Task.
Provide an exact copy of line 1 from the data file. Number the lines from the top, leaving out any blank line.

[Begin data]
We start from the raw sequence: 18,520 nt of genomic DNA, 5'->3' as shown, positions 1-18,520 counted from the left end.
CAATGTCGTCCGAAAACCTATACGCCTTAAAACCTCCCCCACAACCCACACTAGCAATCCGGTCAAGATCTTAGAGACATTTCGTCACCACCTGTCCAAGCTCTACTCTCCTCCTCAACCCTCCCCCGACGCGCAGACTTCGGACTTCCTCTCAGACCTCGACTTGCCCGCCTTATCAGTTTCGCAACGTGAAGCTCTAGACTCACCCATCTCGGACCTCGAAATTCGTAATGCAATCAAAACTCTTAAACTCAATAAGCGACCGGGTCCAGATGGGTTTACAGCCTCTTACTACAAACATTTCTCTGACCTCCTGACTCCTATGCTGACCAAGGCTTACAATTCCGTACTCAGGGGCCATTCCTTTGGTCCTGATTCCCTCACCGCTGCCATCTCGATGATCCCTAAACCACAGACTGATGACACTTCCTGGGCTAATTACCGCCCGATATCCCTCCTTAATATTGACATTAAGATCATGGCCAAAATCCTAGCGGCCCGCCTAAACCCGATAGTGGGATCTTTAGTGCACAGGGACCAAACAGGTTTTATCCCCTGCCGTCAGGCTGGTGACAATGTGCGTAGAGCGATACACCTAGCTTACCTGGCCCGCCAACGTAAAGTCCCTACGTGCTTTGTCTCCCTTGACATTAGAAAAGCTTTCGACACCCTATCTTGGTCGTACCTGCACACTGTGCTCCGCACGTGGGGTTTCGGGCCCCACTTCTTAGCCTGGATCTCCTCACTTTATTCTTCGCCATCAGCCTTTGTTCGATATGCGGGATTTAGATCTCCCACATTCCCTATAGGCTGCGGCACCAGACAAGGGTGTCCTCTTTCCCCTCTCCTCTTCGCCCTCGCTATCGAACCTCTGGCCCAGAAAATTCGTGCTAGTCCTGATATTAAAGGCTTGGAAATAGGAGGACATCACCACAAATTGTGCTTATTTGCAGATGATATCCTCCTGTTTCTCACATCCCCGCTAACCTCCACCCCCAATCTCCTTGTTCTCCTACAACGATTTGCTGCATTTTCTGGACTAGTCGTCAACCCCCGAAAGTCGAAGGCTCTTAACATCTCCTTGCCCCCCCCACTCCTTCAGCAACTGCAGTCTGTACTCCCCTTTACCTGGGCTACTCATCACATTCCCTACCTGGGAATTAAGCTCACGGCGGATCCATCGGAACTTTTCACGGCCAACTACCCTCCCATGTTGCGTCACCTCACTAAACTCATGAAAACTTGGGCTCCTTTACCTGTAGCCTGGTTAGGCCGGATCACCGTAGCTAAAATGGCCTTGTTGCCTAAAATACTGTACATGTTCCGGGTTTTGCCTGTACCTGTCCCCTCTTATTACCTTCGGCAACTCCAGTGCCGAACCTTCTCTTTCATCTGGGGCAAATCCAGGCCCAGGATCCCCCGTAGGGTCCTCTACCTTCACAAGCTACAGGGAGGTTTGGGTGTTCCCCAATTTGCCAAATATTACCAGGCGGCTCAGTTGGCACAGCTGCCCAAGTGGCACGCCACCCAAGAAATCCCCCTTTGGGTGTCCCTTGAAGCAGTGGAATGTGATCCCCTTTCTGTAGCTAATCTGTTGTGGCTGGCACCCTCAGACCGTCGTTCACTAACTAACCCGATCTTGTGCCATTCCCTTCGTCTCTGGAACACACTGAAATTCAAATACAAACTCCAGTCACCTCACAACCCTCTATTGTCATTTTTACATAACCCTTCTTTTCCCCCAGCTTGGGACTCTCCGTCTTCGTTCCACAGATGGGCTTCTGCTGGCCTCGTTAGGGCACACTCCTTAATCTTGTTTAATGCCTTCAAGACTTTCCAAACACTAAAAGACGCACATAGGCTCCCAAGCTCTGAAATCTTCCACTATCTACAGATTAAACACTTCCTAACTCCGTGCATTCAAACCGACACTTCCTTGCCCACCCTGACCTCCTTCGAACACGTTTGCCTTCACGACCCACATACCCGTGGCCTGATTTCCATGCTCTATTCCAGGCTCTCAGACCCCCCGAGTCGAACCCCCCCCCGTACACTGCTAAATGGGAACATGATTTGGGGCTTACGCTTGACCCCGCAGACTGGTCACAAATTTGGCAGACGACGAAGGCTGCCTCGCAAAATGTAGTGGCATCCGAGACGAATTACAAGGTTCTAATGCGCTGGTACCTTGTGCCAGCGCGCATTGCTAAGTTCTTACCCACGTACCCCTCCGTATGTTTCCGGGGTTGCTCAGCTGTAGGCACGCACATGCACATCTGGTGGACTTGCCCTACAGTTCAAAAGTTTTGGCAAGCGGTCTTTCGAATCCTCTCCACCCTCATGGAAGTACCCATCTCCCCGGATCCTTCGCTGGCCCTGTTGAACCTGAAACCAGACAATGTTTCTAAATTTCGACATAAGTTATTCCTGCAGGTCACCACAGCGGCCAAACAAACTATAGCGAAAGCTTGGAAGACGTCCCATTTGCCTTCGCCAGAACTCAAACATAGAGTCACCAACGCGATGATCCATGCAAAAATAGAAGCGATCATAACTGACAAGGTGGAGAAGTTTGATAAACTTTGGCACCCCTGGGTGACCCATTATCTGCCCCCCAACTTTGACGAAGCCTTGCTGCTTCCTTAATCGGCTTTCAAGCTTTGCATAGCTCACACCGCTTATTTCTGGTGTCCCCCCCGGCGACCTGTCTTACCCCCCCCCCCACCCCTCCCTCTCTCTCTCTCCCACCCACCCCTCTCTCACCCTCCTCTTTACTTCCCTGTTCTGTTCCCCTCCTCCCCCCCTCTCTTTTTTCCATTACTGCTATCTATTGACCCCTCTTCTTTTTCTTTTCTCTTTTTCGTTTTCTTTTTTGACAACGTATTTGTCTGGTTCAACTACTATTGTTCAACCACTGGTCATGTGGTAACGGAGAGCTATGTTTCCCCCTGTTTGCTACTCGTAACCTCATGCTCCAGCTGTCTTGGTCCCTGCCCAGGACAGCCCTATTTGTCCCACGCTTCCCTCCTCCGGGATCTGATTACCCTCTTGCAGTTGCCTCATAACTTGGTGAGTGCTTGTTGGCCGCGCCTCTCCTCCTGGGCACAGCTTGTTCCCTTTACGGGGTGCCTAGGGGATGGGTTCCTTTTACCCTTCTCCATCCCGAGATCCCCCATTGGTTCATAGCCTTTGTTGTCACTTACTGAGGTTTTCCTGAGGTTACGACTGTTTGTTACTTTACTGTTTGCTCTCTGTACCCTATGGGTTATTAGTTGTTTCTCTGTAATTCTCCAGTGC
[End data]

We start from the raw sequence: 18,520 nt of genomic DNA, 5'->3' as shown, positions 1-18,520 counted from the left end.